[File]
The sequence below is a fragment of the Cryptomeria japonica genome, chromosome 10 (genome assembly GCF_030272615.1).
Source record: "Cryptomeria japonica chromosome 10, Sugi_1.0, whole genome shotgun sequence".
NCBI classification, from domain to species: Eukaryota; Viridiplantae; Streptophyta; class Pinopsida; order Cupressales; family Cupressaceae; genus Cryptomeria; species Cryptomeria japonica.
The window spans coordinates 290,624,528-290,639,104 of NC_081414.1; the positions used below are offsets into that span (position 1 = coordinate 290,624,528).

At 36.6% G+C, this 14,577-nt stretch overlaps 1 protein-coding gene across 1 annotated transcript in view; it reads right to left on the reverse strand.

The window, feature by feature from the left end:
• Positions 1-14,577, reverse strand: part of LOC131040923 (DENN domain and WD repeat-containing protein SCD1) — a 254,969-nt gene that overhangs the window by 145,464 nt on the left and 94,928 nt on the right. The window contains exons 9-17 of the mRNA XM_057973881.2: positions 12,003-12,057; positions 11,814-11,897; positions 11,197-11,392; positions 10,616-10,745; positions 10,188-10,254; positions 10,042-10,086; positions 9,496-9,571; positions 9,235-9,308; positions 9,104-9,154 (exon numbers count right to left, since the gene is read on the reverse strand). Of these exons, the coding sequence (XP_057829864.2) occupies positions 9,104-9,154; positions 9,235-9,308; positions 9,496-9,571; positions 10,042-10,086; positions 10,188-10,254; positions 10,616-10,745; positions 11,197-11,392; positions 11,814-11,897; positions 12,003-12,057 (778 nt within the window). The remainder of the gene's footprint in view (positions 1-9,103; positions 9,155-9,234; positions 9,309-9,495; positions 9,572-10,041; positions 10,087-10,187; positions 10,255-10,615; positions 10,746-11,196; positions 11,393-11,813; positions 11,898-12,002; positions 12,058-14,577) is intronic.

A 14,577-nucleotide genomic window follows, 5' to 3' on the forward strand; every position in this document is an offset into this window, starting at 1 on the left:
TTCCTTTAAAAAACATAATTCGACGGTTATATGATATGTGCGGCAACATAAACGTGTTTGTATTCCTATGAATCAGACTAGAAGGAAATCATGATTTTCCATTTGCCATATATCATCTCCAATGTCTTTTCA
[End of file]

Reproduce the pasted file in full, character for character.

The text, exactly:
The sequence below is a fragment of the Cryptomeria japonica genome, chromosome 10 (genome assembly GCF_030272615.1).
Source record: "Cryptomeria japonica chromosome 10, Sugi_1.0, whole genome shotgun sequence".
NCBI classification, from domain to species: Eukaryota; Viridiplantae; Streptophyta; class Pinopsida; order Cupressales; family Cupressaceae; genus Cryptomeria; species Cryptomeria japonica.
The window spans coordinates 290,624,528-290,639,104 of NC_081414.1; the positions used below are offsets into that span (position 1 = coordinate 290,624,528).

At 36.6% G+C, this 14,577-nt stretch overlaps 1 protein-coding gene across 1 annotated transcript in view; it reads right to left on the reverse strand.

The window, feature by feature from the left end:
• Positions 1-14,577, reverse strand: part of LOC131040923 (DENN domain and WD repeat-containing protein SCD1) — a 254,969-nt gene that overhangs the window by 145,464 nt on the left and 94,928 nt on the right. The window contains exons 9-17 of the mRNA XM_057973881.2: positions 12,003-12,057; positions 11,814-11,897; positions 11,197-11,392; positions 10,616-10,745; positions 10,188-10,254; positions 10,042-10,086; positions 9,496-9,571; positions 9,235-9,308; positions 9,104-9,154 (exon numbers count right to left, since the gene is read on the reverse strand). Of these exons, the coding sequence (XP_057829864.2) occupies positions 9,104-9,154; positions 9,235-9,308; positions 9,496-9,571; positions 10,042-10,086; positions 10,188-10,254; positions 10,616-10,745; positions 11,197-11,392; positions 11,814-11,897; positions 12,003-12,057 (778 nt within the window). The remainder of the gene's footprint in view (positions 1-9,103; positions 9,155-9,234; positions 9,309-9,495; positions 9,572-10,041; positions 10,087-10,187; positions 10,255-10,615; positions 10,746-11,196; positions 11,393-11,813; positions 11,898-12,002; positions 12,058-14,577) is intronic.

A 14,577-nucleotide genomic window follows, 5' to 3' on the forward strand; every position in this document is an offset into this window, starting at 1 on the left:
TTCCTTTAAAAAACATAATTCGACGGTTATATGATATGTGCGGCAACATAAACGTGTTTGTATTCCTATGAATCAGACTAGAAGGAAATCATGATTTTCCATTTGCCATATATCATCTCCAATGTCTTTTCA